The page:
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Other titles in the Series of Unfortunate Events series:
A Series of Unfortunate Events No. 1: The Bad Beginning or, Orphans! (Series of Unfortunate Events #01)by Lemony Snicket
Synopses & Reviews
Imagine tales so terrible that as many as fifty million innocents have been ruined by them — tales so indelibly horrid that the New York Times bestseller list has been unable to rid itself of them for seven years. Now imagine if this scourge suddenly became available in a shameful new edition so sensational, so irresistible, so riddled with lurid new pictures that even a common urchin would wish for it. Who among us would be safe?
Begin at the beginning — even if it is a bad one — with the first in A Series of Unfortunate Events, now even more disposable in paperback!
"Written with old-fashioned flair, this fast-paced book is not for the squeamish....Those who enjoy a little poison in their porridge will find it wicked good fun." Kirkus Reviews
"While the misfortunes hover on the edge of being ridiculous, Snicket's energetic blend of humor, dramatic irony, and literary flair makes it all perfectly believable." Library Journal
The first tale of the Baudelaire orphans is extremely unpleasant. It tells an unhappy tale about three very unlucky children. Even though they are charming and clever, the Baudelaire siblings lead lives filled with misery and woe. One might say they are magnets for misfortune.
Violet, Klaus, and Sunny Baudelaire are intelligent children. They are charming, and resourceful, and have pleasant facial features. Unfortunately, they are exceptionally unlucky.
In the first two books alone, the three youngsters encounter a greedy and repulsive villain, itchy clothing, a disastrous fire, a plot to steal their fortune, a lumpy bed, a deadly serpent, a large brass reading lamp, a long knife, and a terrible odour.
In the tradition of great storytellers, from Dickens to Dahl, comes an exquisitely dark comedy that is both literary and irreverent, hilarious and deftly crafted. Never before has a tale of three likeable and unfortunate children been quite so enchanting, or quite so uproariously unhappy.
Eleven-year-old twins Oliver and Celia Navel could care less about adventure and they really do not like excitement. They’d rather be watching television. Unfortunately for them, their thrill-seeking parents have dragged them from continent to continent their entire lives. But when their mother goes missing and their father makes a bet with the devious explorer Sir Edmund, the twins are forced into action. They head to Tibet where they fall out of airplanes, battle Yetis, poison witches, and encounter one very large yak. If they can unravel the mysteries and outwit Sir Edmund, they might just make the discovery of a lifetime . . . and get cable television!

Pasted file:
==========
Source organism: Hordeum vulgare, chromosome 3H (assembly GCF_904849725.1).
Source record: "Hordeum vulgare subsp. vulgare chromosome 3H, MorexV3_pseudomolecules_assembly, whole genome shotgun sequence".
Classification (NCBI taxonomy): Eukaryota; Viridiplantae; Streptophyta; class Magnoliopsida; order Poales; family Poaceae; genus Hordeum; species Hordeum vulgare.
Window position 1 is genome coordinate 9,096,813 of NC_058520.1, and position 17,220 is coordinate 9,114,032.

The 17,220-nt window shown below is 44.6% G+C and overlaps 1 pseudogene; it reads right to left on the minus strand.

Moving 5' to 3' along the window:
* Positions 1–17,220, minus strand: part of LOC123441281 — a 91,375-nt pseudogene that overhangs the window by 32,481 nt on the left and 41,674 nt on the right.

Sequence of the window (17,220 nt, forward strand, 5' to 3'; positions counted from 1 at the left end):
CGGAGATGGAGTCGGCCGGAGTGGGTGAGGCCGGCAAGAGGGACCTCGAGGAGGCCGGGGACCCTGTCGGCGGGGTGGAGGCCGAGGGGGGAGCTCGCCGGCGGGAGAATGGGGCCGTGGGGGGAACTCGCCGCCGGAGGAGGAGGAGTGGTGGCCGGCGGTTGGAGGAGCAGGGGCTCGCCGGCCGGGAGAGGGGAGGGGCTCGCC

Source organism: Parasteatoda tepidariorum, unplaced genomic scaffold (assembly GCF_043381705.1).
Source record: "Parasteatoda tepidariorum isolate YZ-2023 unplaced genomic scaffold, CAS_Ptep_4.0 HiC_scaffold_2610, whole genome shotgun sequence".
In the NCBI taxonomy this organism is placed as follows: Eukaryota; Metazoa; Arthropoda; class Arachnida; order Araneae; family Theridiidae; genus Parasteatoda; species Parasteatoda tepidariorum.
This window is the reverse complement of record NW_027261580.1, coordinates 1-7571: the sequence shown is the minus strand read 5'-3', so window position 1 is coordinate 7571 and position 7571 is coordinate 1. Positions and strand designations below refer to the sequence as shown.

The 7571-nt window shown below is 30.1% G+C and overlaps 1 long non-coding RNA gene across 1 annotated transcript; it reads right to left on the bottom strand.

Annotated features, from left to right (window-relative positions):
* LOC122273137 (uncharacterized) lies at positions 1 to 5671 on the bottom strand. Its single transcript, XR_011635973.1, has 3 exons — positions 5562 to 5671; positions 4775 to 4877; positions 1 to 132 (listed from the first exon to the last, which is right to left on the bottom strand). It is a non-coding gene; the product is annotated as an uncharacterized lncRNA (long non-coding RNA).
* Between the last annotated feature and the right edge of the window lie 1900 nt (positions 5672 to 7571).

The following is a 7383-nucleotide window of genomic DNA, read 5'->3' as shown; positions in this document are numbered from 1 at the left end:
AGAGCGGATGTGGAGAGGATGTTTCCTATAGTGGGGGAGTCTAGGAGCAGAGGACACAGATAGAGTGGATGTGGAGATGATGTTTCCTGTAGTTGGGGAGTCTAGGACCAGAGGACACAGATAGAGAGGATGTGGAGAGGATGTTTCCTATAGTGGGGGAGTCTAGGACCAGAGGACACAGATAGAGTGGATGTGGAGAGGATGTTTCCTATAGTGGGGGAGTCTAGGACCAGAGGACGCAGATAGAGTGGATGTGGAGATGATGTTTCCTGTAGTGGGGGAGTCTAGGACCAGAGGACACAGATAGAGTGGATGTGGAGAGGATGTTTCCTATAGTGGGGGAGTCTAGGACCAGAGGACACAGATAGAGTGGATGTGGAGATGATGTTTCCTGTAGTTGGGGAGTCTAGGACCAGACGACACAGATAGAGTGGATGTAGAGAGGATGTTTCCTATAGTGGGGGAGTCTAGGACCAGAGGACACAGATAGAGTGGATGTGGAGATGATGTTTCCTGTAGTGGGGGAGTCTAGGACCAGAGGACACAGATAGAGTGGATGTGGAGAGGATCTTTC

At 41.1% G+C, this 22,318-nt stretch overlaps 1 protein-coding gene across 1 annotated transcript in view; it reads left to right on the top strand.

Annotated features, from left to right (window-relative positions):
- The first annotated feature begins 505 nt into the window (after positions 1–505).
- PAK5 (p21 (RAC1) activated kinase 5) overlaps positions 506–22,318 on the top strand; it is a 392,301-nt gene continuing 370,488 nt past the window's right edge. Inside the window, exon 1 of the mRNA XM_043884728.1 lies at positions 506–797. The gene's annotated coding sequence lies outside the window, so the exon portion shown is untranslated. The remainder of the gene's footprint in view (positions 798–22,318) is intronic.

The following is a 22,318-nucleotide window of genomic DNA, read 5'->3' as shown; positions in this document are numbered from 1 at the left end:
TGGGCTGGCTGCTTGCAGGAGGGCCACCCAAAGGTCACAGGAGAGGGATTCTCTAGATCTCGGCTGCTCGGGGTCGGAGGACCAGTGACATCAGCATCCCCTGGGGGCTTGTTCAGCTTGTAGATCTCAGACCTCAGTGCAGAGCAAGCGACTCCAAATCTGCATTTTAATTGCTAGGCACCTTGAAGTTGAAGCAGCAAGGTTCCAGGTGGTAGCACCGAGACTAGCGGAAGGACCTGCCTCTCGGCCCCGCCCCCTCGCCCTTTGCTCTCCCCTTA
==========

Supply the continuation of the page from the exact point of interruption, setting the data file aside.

I'm sorry to say that the book you are holding in your hands is extremely unpleasant. It tells an unhappy tale about three very unlucky children. Even though they are charming and clever, the Baudelaire siblings lead lives filled with misery and woe. From the very first page of this book when the children are at the beach and receive terrible news, continuing on through the entire story, disaster lurks at their heels. One might say they are magnets for misfortune.
In this short book alone, the three youngsters encounter a greedy and repulsive villain, itchy clothing, a disastrous fire, a plot to steal their fortune, and cold porridge for breakfast.
It is my sad duty to write down these unpleasant tales, but there is nothing stopping you from putting this book down at once and reading something happy, if you prefer that sort of thing.
With all due respect,
About the Author
Lemony Snicket is the author of all 170 chapters in A Series of Unfortunate Events. Despite everything, he is still at large.
Brett Helquist was born in Arizona, grew up in Utah and now lives in New York City. He earned a bachelor's degree in fine arts from Brigham Young University and has been illustrating ever since.
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